The Historical Case for ‘Czech Republic,’ the Bonus Case for ‘the Czechlands’

Editor’s Note: This article previously appeared in a different format as part of The Atlantic’s Notes section, retired in 2021.
Colors and patterns of the Czech Republic flag as rendered with favorite Czech foods, from vepřo knedlo zelo site. Image by Vojta Herout.

We may be nearing the home stretch here, but I didn’t want to get there without mentioning the case for the (apparently) unloved current name for the homeland of the Czechs: the Czech Republic. Side note: I have yet to hear from a native English-speaker who thinks that “Czechia” is a great idea. This matters because the whole point of Czechia is to give the country a new “short English name.”

Andrea Orzoff, of the history department at New Mexico State University in Las Cruces, writes about the actual merits of “Czech Republic,” as opposed to mainly pointing out (as I have done) the defects of its proposed replacement, “Czechia.” She writes:

There's a better, more historically grounded reason to keep "Czech Republic" than euphony. Czechoslovakia came into existence because its leaders promised to craft a democracy at home and foster democratic internationalism through the League of Nations.

They kept that promise, however imperfectly. Czechoslovakia maintained an adherence to democracy through 1938, and again from 1945 to 1948.

In 1989, philosopher-president Václav Havel made a point of quoting the country's first president, Tomáš Masaryk, to announce the end of Communism: "people, your government has returned to you!"

Masaryk himself was quoting the 17th century thinker Jan Comenius, which makes my point in a different way: this is a country with a long humanistic tradition as well as a strong democratic one. Worth keeping.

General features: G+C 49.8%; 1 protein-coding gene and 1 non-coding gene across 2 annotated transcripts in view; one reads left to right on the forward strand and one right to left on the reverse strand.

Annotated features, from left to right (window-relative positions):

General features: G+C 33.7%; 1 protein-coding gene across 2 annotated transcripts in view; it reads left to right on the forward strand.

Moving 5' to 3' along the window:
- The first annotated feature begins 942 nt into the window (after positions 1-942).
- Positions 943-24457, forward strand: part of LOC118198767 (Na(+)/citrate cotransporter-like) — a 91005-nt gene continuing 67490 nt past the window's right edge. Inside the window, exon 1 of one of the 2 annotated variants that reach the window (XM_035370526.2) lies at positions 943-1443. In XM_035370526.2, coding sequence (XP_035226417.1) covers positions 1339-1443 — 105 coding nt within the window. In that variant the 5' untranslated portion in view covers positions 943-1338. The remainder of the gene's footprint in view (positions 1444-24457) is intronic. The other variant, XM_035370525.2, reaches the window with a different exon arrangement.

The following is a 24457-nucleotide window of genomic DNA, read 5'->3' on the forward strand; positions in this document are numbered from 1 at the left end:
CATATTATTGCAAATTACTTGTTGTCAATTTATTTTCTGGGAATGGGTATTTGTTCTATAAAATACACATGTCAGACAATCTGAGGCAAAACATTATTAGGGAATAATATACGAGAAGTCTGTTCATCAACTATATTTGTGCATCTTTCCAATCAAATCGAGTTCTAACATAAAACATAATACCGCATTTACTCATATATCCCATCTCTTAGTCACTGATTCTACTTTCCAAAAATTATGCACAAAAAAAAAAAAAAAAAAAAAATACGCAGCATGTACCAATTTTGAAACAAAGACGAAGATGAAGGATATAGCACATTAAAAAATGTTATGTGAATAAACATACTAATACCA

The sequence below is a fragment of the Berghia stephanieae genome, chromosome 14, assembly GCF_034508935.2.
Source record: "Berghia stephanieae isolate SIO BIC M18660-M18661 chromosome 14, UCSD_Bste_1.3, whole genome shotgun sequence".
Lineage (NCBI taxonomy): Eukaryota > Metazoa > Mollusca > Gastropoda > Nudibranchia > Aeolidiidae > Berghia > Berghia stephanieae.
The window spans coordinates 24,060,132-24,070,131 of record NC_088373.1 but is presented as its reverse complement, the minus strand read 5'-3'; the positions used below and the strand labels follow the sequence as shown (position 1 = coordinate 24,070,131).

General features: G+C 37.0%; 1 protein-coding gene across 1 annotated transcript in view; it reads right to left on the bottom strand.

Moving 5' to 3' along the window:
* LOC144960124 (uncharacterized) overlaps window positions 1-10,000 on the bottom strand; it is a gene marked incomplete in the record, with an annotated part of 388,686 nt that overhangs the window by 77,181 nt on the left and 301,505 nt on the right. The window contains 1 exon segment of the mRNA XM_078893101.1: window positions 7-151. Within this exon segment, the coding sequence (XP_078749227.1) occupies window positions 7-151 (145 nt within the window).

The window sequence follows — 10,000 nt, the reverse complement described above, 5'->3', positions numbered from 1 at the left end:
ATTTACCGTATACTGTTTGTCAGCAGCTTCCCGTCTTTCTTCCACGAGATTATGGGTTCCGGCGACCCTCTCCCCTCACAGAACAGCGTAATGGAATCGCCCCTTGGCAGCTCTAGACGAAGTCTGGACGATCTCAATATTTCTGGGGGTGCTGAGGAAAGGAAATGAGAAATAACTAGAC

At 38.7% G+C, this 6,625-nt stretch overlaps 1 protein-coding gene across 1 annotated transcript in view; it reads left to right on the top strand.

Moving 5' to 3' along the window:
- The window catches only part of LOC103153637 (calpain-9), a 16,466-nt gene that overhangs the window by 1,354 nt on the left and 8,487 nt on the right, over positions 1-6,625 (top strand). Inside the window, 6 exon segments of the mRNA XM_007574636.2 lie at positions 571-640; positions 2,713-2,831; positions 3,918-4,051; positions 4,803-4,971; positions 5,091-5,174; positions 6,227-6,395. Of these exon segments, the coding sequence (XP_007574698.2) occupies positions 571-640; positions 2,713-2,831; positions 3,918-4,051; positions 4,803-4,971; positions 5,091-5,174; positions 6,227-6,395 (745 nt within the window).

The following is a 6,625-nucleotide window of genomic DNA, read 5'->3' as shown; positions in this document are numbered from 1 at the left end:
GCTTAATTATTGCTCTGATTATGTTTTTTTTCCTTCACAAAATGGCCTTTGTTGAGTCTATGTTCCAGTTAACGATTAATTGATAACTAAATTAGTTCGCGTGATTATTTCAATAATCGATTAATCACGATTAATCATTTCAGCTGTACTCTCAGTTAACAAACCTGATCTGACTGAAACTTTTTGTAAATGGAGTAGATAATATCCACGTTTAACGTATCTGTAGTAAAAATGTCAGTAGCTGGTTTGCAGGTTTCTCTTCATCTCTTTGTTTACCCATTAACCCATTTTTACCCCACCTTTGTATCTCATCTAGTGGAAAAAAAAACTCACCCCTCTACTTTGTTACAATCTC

And maybe a useful reminder in the face of recent Czechpolitical behavior -- polls showing increasing xenophobia, president Miloš Zeman drawing closer to Vladimir Putin, internationally embarrassing treatment of Syrian refugees, etc.

Makes sense to me.

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The other favorite in the anti-Czechia derby has been “the Czechlands,” on the model of “the Netherlands.” A few sample arguments:

As another potential new name for the Czech Republic, why not use "TheCzechlands" It's not inaccurate, and can cover Bohemia, Moravia and CzechSilesia. Think of it as "the Dutch Solution".

And:

I have no particular standing to weigh in, but for what it's worth: I'm a little surprised not to have seen anyone suggest "Czechland" or "the Czechlands," which seem to avoid a number of the pitfalls of Czechia and would be analogous to a number of familiar English forms.

"Czechland" and "Czechlands" are rare in English but not totally unattested (Czechia, FWIW, has always been much more common than either and totally dwarfs both when it's included in the ngram).

Apparently "Czechland" was also the preference of the Czech foreign minister after the Velvet Divorce. There's a Wikipedia page for "the Czech lands", i.e. Bohemia, Moravia, Czech Silesia (which features the map that accompanied your first post on this topic).

I do sympathize with the desire to have a short-form name. Obviously there are other countries with two-word names, but "Republic" is a longish word, and a fairly generic one. Many, many countries have a long-form name that includes "Republic." But most countries also have a name that simply refers to the country itself; it's very rare for there to be no alternative to a name with the form "demonym + republic." "Czech" is a demonym in search of a country.

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Also Paul Christansen, author of the site vepřo knedlo zelo (or “pork, dumplings, sauerkraut” — Czech staples) weighs in with a post called “To the Barricades! Fight the Czechia.” He ends up arguing on behalf of “the Czech Lands” too:

Do I have any alternative of my own to propose? Yes, though it is not a perfect solution: “the Czech Lands.” It does have the advantage of saving two syllables over “the Czech Republic” and it is more poetic than the official title.

Thanks to all. This is what you get by marrying into a Czech family, but on balance it’s all worthwhile.